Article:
The Adventures of Augie March is the great American Novel. Search no further. Martin Amis As soon as it first appeared in 1953, this novel by the great Saul Bellow was hailed as an American classic. Augie, the exuberant narrator-hero is a poor Chicago boy growing up during the Great Deptression. A born recruit, Augie makes himself available for a series of occupations, then proudly rejects each one as unworthy. His own oddity is reflected in the companions he encounters plungers, schemers, risk-takers, and hole-and corner operators like the would-be tycoon Einhorn or the would-be siren Thea, who travels with an eagle trained to hunt small creatures. This Penguin Classics edition, with an introduction by celebrated writer and critic Christopher Hitchens, makes a literary masterpiece available to a new generation of readers. For more than seventy years, Penguin has been the leading publisher of classic literature in the English-speaking world. With more than 1,700titles, Penguin Classics represents a global bookshelf of the best works throughout history and across genres and disciplines. Readers trust theseries to provide authoritative texts enhanced by introductions and notes by distinguished scholars and contemporary authors, as well as up-to-datetranslations by award-winning translators.
About the Author
Saul Bellowwas praised for his vision, his ear for detail, his humor, and the masterful artistry of his prose. Born of Russian Jewish parents in Lachine, Quebec in 1915, he was raised in Chicago. He received his Bachelor's degree from Northwestern University in 1937, with honors in sociology and anthropology, and did graduate work at the University of Wisconsin. During the Second World War he served in the Merchant Marines. His first two novels, Dangling Man(1944) andThe Victim(1947) are penetrating, Kafka-like psychological studies. In 1948 he was awarded a Guggenheim Fellowship and spent two years in Paris and traveling in Europe, where he began his picaresque novelThe Adventures of Augie March, which went on to win the National Book Award for fiction in 1954. His later books of fiction includeSeize the Day(1956);Henderson the Rain King(1959);Mosby's Memoirs and Other Stories(1968);Mr. Sammler's Planet(1970);Humboldt's Gift(1975), which won the Pulitzer Prize;The Dean's December(1982);More Die of Heartbreak(1987);Theft(1988);The Bellarosa Connection(1989);The Actual(1996);Ravelstein(2000); and, most recently, Collected Stories(2001). Bellow has also produced a prolific amount of non-fiction, collected inTo Jerusalem and Back, a personal and literary record of his sojourn in Israel during several months in 1975, andIt All Adds Up, a collection of memoirs and essays. Bellow's many awards include the International Literary Prize forHerzog, for which he became the first American to receive the prize; the Croix de Chevalier des Arts et Lettres, the highest literary distinction awarded by France to non-citizens; the B'nai B'rith Jewish Heritage Award for "excellence in Jewish Literature"; and America's Democratic Legacy Award of the Anti-Defamation League of B'nai B'rith, the first time this award has been made to a literary personage. In 1976 Bellow was awarded the Nobel Prize for Literature "for the human understanding and subtle analysis of contemporary culture that are combined in his work.""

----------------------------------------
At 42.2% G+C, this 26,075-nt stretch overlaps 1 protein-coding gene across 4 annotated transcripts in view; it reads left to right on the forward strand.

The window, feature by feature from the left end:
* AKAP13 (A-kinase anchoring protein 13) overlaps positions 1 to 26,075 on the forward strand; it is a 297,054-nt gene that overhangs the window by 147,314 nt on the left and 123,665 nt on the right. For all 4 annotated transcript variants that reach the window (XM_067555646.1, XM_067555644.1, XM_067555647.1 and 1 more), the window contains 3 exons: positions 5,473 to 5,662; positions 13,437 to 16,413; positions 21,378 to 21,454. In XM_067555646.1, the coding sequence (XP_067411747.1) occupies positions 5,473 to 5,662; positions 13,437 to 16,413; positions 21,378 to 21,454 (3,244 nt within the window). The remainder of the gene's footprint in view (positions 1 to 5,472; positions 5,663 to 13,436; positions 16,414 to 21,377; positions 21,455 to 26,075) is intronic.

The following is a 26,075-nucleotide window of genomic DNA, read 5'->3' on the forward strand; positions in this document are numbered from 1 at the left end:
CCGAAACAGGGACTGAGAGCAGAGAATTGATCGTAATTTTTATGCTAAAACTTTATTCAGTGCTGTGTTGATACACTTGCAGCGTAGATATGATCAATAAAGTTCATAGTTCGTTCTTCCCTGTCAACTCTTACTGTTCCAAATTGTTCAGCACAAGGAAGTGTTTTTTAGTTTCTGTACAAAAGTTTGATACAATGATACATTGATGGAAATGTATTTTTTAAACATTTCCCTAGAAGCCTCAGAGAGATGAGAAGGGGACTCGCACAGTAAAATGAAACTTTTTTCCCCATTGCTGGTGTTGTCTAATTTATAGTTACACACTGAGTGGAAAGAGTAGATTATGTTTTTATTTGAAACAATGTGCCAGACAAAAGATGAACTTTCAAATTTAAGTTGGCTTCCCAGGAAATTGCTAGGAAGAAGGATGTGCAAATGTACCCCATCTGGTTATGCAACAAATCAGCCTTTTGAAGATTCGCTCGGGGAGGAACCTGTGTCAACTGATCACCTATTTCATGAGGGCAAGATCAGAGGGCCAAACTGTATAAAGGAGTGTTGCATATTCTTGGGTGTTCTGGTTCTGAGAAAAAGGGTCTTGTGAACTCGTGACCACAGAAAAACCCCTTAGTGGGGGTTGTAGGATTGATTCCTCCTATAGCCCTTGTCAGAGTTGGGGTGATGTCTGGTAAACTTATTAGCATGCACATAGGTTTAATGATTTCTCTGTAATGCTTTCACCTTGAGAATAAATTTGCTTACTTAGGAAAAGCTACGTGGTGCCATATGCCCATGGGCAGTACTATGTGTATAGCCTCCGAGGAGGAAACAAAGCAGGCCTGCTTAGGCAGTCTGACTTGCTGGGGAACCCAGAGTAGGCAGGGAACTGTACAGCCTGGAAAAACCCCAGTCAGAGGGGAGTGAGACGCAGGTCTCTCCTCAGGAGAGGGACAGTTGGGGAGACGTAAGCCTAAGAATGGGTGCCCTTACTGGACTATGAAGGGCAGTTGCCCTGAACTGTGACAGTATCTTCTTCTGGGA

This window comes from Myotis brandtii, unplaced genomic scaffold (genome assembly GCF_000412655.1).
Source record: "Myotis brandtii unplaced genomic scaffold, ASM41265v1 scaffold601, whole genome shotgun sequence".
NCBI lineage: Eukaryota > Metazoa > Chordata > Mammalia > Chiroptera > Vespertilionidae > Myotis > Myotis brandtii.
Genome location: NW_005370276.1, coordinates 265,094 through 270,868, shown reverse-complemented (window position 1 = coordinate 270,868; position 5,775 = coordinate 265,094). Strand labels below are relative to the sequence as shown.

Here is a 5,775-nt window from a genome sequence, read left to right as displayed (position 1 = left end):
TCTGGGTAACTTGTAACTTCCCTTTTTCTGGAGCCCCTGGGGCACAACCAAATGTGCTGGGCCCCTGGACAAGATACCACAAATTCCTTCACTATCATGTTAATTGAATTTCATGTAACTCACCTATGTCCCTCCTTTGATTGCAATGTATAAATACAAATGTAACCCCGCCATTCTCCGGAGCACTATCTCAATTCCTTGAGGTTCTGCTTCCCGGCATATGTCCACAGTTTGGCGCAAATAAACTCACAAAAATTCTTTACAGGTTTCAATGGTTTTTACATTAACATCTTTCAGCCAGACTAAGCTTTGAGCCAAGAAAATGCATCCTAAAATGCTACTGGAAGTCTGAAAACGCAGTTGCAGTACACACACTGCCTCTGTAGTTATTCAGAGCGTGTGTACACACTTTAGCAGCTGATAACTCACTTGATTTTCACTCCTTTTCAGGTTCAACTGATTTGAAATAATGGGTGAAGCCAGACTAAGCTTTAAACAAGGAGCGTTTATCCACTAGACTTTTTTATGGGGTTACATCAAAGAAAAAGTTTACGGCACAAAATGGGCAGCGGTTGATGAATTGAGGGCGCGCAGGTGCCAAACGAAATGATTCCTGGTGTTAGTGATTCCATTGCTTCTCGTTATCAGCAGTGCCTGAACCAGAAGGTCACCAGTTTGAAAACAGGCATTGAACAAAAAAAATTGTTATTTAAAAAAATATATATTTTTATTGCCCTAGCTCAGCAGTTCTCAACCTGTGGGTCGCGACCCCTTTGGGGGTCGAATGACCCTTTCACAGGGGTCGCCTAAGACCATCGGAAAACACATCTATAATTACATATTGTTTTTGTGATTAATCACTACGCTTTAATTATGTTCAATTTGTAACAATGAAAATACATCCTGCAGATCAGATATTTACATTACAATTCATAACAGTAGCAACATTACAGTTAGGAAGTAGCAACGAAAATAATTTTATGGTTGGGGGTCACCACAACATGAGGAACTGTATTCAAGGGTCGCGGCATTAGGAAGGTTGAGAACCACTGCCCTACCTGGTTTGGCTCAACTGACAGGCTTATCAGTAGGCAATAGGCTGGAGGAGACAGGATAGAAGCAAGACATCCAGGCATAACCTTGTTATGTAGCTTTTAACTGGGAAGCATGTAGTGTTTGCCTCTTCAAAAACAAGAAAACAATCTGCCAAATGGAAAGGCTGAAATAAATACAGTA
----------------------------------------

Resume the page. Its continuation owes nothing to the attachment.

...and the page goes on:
The Adventures of Augie March is the Great American Novel. Search no further. (Martin Amis)
If there's a candidate for the Great American Novel, I think this is it. (Salman Rushdie)